Dress Barn Vendor

Dress Barn Vendor

How to Sell to Dress Barn Stores and Become a Dress Barn Vendor

Dress Barn Stores ranks as one of the nation’s premier specialty women’s apparel retailers, specializing in careerwear and casualwear for middle-income shoppers.

In 1983, the company decided to go public, offering stock at $23 per share and giving itself more capital to expand. But with public ownership came additional responsibility: meeting expectations set forth by its new investors.


How to Sell to Dress Barn Stores

Dress Barn is hoping to shake its staid image and up its fashion offerings with the launch of DressBar, an exciting new brand which will feature designer collaborations via shop-in-shops at 25 existing locations. Initial collaborations include Carmen Marc Valvo dresses from Adrianna Papell’s Michael Smaldone collection as well as Mixt by Heidi Weisel dresses priced between $42 and $70 and available exclusively online through Dressbar website.

Dressbarn is joining Ann Taylor and J.Crew as women’s apparel retailers who have taken a gamble by stocking unique merchandise lines such as “fashionista” collections from designer collections. If Dressbar can replicate Ann Taylor and J.Crew’s success with these lines, their sales may skyrocket as well – giving it another way of standing out as one-stop shopping destinations for stylish women’s wear.

Dress Barn was established in 1962 when Elliot Jaffe, then the merchandising manager at Macy’s department stores, and his wife Roslyn opened its inaugural store in Stamford, Connecticut. Their mission was to offer discounted designer womens apparel that wasn’t as trendy but still fashionable enough for career-minded women.

By 1984, Dress Barn had expanded to 100 stores nationwide and acquired other chains such as Off the Rax (46 locations) and eight Gap locations (eight). By December, they had reached their current total of 157 nationwide.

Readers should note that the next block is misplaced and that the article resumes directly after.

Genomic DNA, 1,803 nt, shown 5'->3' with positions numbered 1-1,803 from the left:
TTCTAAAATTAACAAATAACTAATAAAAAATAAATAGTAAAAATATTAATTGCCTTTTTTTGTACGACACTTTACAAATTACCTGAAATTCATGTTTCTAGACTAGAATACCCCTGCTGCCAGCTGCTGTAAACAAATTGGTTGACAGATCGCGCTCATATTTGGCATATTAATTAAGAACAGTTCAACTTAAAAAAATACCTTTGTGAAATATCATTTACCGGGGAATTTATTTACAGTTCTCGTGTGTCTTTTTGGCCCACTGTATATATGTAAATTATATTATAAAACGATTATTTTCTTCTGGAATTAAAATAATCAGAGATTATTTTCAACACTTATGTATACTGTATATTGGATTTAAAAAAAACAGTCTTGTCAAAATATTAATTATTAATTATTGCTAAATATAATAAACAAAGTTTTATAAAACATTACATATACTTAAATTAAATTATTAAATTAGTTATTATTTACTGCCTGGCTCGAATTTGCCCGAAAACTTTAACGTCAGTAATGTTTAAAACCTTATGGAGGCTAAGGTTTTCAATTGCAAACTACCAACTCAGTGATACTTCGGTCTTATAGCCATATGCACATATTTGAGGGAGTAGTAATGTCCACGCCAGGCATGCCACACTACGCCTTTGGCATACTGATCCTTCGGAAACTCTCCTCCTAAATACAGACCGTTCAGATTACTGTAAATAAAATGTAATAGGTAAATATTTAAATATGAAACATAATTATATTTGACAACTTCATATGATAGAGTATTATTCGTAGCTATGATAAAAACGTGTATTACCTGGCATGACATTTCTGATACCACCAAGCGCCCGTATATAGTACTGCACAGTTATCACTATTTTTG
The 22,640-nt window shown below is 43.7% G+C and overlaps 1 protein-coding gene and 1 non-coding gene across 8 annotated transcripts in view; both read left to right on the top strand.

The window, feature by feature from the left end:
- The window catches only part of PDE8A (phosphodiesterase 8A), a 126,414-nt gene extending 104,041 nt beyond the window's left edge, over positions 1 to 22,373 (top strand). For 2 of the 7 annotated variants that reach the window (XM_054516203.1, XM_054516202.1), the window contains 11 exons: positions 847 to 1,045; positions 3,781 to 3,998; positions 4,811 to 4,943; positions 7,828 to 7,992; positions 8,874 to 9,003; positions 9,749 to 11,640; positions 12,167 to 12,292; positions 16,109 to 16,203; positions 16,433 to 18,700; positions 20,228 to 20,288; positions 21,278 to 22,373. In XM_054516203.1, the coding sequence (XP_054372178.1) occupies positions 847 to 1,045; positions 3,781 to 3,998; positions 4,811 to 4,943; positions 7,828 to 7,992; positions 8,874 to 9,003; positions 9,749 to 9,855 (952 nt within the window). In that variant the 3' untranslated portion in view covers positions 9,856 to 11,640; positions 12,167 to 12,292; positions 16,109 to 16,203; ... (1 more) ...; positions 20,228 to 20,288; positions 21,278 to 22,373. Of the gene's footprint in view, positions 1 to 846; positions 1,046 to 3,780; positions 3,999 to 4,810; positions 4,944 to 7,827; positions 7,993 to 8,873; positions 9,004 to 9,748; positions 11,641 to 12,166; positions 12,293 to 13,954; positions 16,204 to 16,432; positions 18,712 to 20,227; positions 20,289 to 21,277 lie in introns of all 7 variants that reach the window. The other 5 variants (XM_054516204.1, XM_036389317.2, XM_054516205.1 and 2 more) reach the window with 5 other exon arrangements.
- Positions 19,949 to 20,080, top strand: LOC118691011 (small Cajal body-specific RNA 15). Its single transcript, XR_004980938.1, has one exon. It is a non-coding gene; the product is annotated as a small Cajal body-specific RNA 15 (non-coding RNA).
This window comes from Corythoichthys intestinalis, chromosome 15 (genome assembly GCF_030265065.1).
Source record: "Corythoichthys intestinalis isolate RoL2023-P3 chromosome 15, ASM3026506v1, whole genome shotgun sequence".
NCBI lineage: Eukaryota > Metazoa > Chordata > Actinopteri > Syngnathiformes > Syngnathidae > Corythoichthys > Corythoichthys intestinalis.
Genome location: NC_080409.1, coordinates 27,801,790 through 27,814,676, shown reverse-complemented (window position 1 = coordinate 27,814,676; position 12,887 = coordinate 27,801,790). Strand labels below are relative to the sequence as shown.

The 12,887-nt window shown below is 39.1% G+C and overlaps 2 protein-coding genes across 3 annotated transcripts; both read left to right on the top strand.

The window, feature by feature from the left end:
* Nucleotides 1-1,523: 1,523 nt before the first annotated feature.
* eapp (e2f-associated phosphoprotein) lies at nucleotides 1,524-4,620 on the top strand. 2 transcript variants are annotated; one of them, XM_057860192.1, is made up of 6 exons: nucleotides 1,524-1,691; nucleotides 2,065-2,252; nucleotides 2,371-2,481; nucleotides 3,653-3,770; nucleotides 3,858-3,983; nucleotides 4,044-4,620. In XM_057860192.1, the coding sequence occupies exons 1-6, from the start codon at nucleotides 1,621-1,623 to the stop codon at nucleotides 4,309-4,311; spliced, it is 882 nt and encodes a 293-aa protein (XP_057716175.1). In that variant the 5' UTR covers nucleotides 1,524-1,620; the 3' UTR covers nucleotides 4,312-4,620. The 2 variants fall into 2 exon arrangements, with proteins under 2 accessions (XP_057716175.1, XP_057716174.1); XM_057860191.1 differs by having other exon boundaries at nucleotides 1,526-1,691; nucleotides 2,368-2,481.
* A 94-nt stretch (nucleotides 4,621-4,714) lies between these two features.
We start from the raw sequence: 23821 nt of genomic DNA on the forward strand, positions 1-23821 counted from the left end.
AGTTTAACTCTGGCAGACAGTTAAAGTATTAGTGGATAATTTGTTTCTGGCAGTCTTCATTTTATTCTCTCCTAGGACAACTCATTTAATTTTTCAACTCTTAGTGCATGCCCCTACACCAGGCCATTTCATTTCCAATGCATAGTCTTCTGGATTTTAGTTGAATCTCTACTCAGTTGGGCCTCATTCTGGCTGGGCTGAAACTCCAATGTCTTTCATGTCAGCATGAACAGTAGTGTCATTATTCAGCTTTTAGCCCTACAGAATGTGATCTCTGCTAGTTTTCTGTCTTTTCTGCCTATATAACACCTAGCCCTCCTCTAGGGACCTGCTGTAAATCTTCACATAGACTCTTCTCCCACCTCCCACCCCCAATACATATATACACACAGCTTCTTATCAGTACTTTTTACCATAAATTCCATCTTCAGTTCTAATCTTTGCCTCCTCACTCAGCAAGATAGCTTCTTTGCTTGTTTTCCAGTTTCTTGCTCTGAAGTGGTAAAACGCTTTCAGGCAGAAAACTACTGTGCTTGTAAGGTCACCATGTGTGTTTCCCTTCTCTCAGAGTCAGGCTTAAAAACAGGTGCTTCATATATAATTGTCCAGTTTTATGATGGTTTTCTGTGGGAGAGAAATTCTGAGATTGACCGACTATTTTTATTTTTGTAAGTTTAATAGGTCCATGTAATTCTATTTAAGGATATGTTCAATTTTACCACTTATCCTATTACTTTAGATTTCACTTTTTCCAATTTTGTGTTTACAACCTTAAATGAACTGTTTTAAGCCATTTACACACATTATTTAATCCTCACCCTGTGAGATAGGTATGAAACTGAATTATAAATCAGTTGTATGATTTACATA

As its business expanded, Dress Barn expanded into the retail market for plus-sized women’s clothing. In 1989, the Dress Barn Woman brand was introduced and targeted women between sizes 8-14. By the start of the 1990s, new stores typically combined Dress Barn and Dress Barn Woman stores.

Dress Barn had become one of the premier discount women’s clothing retailers by the turn of the decade and was even honored with Management Horizons, a division of Price Waterhouse, for their outstanding performance as a retailer. By 2000, however, Dress Barn began making major strides toward developing its private-label line of apparel and by 2002 it had made sportswear an integral component of its product offering.

Vendor Requirements

In 1962, Dress Barn began when Elliot Jaffe, then working as a merchandising manager at Macy’s department store in Connecticut, approached his wife Roslyn with the concept for an off-price women’s apparel business. Roslyn worked after-hours while Elliot retained his position at Macy’s; by the end of 1960 there were 307 locations of Dress Barn across America; these stores expanded gradually so as not to exhaust available capital resources.